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Obituaries

Bob St. Clair dies at 84, Hall of Fame offensive lineman for 49ers

Bob St. Clair

Football star Bob St. Clair, shown in 1963, was known for his speed, toughness and uncanny blocking ability. 

Years before Bob St. Clair was crushing rival linemen as an offensive tackle for the San Francisco 49ers, his high school football coach gave the enthusiastic wanna-be a wallop of hard fact.

“He said, ‘Bob, you’re 5-6, you weigh 160 and you’re 15 years old. My advice to you is to go home and grow a little.”

“And dammit — I did!” St. Clair told an admiring crowd during his 1990 induction into the Pro Football Hall of Fame in Canton, Ohio.

St. Clair, who ended up towering over the gridiron at 6-foot-9 and was known throughout his 11 seasons in football for enjoying a slab of raw meat almost as much as he enjoyed manhandling defenders, died Monday in a Santa Rosa hospital. He was 84.

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His death was caused by complications from a broken hip that he suffered in February, family members told the Santa Rosa Press-Democrat.

St. Clair, who joined the 49ers in 1953 and spent his entire pro football career with them, also poured himself into another contact sport: politics. From 1958 to 1964, he was a City Council member and mayor in Daly City. He was on the San Mateo County Board of Supervisors from 1966 to 1974 and was a paid lobbyist for Orange County in 1979 and 1980.

“I learned as I went along to compromise,” he told interviewer Bob McCullough in “My Greatest Day in Football,” a collection of conversations with Hall of Famers. In football, he added, “you don’t compromise at all. There is no compromise. You don’t leave any wounded.”

In 1951, St. Clair was on one of the winningest teams in collegiate history – the undefeated, untied Dons of the University of San Francisco. Despite their stellar record, only one bowl game extended an invitation to the Dons: the Orange Bowl in Miami. But there was a catch: They would have to leave their two African-American players, Ollie Matson and Burl Toler, off the field. Organizers of the event in the segregated South insisted on it.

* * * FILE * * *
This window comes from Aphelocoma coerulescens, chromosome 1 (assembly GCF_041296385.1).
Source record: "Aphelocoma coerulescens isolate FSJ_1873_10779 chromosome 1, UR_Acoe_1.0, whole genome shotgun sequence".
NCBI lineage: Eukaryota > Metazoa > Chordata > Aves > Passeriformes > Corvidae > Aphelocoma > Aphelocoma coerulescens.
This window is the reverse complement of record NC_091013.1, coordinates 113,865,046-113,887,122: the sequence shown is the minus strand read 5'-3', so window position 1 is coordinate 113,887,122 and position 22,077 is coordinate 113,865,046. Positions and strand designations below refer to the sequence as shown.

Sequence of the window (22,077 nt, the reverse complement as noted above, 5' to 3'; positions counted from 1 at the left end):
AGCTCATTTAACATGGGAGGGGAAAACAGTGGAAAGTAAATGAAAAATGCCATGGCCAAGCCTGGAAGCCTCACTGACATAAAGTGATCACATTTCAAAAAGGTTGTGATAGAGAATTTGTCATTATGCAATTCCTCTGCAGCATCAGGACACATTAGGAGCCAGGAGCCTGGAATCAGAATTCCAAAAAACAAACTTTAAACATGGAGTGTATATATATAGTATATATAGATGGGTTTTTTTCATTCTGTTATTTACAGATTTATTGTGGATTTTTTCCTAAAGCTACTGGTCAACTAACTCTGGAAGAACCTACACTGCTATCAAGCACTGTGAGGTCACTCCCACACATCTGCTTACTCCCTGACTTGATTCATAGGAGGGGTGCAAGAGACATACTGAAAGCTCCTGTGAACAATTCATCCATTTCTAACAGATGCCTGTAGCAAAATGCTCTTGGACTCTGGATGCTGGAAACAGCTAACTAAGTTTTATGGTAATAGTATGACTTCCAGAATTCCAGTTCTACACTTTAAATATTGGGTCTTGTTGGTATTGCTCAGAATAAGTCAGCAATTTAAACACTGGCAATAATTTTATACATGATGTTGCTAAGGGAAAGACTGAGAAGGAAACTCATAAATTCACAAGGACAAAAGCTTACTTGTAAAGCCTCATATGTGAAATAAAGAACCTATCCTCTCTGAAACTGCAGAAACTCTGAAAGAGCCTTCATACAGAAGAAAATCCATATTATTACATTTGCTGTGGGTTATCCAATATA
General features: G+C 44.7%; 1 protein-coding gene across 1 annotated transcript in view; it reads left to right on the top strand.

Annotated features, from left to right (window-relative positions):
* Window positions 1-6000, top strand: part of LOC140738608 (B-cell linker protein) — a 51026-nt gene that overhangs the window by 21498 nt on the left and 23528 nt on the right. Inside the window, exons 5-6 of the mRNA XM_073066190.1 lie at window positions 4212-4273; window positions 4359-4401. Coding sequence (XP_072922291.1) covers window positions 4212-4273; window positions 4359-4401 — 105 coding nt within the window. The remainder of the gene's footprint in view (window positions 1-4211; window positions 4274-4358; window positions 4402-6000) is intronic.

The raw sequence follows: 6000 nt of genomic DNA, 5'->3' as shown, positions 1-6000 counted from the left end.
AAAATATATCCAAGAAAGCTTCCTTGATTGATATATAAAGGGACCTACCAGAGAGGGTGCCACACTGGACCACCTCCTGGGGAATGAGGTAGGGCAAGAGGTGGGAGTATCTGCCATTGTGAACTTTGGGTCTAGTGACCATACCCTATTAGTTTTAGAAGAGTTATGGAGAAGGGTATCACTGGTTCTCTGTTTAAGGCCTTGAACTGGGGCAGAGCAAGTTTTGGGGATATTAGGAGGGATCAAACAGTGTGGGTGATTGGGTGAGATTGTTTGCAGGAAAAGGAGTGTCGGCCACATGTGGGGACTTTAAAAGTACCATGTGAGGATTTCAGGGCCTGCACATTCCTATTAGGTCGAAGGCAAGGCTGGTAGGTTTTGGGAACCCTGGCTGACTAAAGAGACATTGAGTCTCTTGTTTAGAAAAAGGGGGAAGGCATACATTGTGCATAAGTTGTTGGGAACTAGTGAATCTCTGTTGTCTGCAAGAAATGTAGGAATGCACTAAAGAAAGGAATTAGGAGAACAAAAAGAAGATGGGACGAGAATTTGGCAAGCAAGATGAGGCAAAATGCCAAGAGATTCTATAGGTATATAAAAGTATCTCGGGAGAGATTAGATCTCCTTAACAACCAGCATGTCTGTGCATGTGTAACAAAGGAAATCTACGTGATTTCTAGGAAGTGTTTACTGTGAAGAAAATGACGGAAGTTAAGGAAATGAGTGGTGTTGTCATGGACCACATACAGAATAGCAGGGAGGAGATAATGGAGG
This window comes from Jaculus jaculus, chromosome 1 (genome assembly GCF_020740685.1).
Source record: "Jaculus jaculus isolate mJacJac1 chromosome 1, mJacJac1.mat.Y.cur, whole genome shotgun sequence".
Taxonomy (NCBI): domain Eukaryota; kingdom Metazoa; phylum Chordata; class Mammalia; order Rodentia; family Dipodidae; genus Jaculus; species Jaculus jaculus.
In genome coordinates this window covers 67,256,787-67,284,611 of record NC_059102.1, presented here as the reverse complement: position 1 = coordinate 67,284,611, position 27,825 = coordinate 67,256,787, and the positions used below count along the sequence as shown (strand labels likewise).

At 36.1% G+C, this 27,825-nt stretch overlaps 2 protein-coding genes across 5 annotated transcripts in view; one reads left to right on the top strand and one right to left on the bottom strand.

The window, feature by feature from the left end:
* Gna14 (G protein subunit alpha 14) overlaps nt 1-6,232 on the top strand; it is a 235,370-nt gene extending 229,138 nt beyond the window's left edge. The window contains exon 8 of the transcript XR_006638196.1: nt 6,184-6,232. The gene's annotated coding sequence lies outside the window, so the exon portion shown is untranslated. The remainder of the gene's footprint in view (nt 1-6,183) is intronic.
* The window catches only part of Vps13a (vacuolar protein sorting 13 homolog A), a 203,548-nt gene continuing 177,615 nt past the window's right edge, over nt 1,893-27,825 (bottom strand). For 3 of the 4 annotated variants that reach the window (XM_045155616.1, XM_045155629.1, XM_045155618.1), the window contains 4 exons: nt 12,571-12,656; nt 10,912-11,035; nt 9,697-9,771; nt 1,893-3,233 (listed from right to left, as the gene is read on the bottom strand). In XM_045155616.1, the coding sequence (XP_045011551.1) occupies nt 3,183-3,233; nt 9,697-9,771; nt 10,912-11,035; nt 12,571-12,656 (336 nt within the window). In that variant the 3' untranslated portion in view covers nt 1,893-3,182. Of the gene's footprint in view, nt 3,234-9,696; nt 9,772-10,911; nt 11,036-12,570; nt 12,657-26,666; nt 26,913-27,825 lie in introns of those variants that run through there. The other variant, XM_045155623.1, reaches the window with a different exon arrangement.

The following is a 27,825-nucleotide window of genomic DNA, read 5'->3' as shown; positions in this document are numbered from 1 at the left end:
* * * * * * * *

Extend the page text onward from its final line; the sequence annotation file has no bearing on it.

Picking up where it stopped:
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“We told them to go to hell,” St. Clair later recalled to a columnist at the Las Vegas Review-Journal. The small Jesuit university, which had been losing $70,000 annually on its football program, dropped the sport the following year. St. Clair finished college at the University of Tulsa, where he received a bachelor’s degree in public administration.

In 2005, St. Clair and his teammates received honorary doctorates from USF, which described their decision against going to the Orange Bowl as “perhaps the single greatest symbolic victory in the history of collegiate football.”

St. Clair was born in San Francisco on Feb 18, 1931, and grew up a scrawny boy. In high school he took a Charles Atlas bodybuilding course, along with his father, a compositor at printing plants. When he finally experienced a teenage growth spurt, he added six inches and 60 pounds in a year.

He also consumed vast portions of raw meat — a taste that started when he was about 5 and his grandmother would toss him morsels from her kitchen chopping block. Sometimes he competed for meaty tidbits with Fluffy, the family dog.

St. Clair blocked for the 49ers’ celebrated “Million Dollar Backfield” — running backs Hugh McElhenny, Joe Perry and John Henry Johnson, and quarterback Y.A. Tittle.

“His mere presence on the football field tended to intimidate many opponents,” the Pro Football Hall of Fame said on its website. “He was blessed with size, speed, intelligence and a genuine love of hitting. His on-the-field trademarks became hostility, power and strength.”

He played in five Pro Bowls and in 1956 blocked 10 field goal attempts. He lost five teeth when he grabbed a ball being punted by the Los Angeles Rams’ Norm Van Brocklin. He broke fingers and toes, and received 23 Novocain injections for injuries during games. He once played a full quarter with a broken shoulder, and twice ripped Achilles tendons before calling it quits in 1964.

St. Clair worked in a variety of businesses after football. He owned liquor stores in San Francisco, was a salesman for a Sonoma dairy processor, and did marketing for a meat distributor.

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His survivors include Marsha Bonfigli St. Clair, his wife of nearly three decades; sons Gary St. Clair and Greg St. Clair; daughters Rene St. Clair, Jill St. Clair, Gail St. Clair-Midyett and Lynn St. Clair-Gretton; sister Rosemary Umland; 19 grandchildren; and three great-grandchildren.

St. Clair was not enthused about calls to cut back on the violence of pro football, according to Santa Rosa columnist Bob Padecky.

“The fans love it,” St. Clair said. “Like the Romans.”

steve.chawkins@latimes.com

Twitter: @schawkins


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